SIDS does not occur evenly throughout the year. There are well-known patterns associated with certain seasons and times of day. There is also a suggestion in the epidemiological literature that there are spikes associated with particular dates on the calendar, including today.
Because the other two dates with spikes are New Year’s Eve and April 20 (cannabis celebration day), it may be that on dates on which some parents consume psychoactive substances heavily, those parents are less attentive to their infants, or perhaps even endanger them (e.g., rolling over on top of them during co-sleeping). But if this is the mechanism, why aren’t there spikes on Christmas and Thanksgiving, dates upon which many American consume substances in an excessive fashion?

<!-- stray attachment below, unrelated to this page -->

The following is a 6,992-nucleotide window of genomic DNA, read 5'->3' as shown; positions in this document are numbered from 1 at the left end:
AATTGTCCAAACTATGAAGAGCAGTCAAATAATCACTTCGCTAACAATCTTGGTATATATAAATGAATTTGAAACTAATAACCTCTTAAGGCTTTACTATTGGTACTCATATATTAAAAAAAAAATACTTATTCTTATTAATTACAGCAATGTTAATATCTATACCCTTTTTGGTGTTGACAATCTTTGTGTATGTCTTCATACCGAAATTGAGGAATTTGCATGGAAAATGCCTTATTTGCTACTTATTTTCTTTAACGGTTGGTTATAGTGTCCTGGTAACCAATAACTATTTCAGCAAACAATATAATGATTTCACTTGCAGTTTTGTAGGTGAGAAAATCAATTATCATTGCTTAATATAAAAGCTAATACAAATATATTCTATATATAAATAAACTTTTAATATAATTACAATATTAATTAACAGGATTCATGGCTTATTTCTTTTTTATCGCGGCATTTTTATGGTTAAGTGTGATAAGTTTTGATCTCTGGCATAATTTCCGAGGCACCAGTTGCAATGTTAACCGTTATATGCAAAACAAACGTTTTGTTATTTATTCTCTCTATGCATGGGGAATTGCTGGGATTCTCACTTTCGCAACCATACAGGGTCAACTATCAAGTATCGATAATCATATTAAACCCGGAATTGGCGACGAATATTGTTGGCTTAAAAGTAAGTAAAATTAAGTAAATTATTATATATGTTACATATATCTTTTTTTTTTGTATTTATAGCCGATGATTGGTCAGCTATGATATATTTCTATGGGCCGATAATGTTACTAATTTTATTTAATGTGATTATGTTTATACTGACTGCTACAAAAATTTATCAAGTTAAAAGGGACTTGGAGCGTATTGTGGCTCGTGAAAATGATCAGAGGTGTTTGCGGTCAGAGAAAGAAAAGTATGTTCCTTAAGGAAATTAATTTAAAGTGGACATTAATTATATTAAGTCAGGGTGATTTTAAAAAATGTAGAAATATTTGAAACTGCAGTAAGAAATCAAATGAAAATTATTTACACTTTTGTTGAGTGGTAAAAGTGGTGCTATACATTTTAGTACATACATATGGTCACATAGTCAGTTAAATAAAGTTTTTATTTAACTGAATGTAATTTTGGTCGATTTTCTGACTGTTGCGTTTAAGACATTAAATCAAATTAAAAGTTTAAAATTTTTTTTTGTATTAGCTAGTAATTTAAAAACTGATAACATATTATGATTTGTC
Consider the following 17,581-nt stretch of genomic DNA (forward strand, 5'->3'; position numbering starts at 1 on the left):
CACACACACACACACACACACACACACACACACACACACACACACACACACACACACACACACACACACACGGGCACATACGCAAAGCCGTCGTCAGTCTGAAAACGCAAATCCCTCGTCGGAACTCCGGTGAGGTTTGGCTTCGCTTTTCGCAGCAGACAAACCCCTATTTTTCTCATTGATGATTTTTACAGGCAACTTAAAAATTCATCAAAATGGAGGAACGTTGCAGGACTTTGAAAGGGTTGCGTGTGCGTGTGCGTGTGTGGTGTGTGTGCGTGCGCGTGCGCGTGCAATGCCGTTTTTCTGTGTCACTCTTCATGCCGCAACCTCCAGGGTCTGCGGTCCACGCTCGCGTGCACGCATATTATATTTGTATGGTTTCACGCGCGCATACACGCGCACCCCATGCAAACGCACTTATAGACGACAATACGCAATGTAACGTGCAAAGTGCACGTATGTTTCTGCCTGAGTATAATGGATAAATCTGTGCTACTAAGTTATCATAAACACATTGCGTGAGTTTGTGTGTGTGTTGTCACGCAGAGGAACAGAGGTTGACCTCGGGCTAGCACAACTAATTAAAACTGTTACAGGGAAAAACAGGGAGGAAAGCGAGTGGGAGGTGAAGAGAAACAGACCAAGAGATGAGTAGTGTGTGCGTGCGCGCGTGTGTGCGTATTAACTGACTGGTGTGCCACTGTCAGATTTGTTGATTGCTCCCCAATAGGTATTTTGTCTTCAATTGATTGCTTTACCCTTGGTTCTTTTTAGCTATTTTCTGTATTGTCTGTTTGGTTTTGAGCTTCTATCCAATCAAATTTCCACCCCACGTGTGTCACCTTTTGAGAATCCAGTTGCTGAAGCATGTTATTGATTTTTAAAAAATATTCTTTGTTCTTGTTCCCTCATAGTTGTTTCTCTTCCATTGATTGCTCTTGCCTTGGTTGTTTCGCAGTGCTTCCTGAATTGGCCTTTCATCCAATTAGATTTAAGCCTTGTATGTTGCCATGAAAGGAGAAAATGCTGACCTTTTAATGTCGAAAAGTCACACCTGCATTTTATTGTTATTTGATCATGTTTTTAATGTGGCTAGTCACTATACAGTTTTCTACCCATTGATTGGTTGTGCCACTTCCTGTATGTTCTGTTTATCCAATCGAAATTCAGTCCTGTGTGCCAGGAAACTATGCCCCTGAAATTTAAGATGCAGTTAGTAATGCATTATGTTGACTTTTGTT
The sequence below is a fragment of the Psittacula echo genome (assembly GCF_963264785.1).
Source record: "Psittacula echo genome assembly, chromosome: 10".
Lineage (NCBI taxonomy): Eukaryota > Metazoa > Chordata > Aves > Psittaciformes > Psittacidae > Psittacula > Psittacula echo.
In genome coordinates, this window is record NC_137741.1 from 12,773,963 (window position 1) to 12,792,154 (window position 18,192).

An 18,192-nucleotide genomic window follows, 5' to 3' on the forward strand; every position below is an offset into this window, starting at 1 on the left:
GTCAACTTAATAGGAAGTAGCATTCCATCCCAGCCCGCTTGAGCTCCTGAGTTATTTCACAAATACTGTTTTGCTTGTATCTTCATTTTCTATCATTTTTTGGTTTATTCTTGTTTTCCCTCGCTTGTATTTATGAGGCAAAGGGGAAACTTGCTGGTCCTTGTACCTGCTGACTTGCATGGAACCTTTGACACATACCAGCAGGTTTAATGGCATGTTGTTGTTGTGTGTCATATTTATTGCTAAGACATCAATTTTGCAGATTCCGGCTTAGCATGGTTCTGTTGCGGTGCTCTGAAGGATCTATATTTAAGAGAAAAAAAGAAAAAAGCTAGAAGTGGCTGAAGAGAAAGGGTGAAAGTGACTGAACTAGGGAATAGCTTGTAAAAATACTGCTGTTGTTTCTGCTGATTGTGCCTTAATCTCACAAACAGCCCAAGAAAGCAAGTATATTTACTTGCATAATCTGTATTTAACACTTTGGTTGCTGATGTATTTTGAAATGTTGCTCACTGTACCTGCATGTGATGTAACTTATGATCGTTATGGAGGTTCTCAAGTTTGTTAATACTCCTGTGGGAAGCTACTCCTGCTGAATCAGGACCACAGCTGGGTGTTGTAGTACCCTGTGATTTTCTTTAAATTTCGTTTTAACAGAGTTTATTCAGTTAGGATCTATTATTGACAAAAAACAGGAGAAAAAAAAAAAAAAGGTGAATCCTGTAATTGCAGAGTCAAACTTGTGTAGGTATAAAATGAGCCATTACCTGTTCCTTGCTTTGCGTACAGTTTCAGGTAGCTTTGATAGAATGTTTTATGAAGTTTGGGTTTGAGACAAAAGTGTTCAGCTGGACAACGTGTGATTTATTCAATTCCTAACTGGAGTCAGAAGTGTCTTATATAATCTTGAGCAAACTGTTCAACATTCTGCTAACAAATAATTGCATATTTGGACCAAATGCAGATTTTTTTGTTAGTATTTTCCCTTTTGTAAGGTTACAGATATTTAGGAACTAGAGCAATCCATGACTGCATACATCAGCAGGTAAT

A further mystery: Why July 5 and not the holiday itself, July 4th? Are hungover parents the problem rather than the acutely intoxicated? Are the deaths not discovered until the next day because the parents don’t notice until then, or, not recorded by understaffed hospitals until the next day?
And finally, before one engages in too much story telling and explaining, it has to be said that SIDS is a mercifully rare event and any study of it thus deals in small samples. Studies of small samples can fool us into thinking an effect is there when there isn’t (see here and here). Perhaps the three date spike of SIDS death is just chance, and we see meaning in it that doesn’t in fact exist.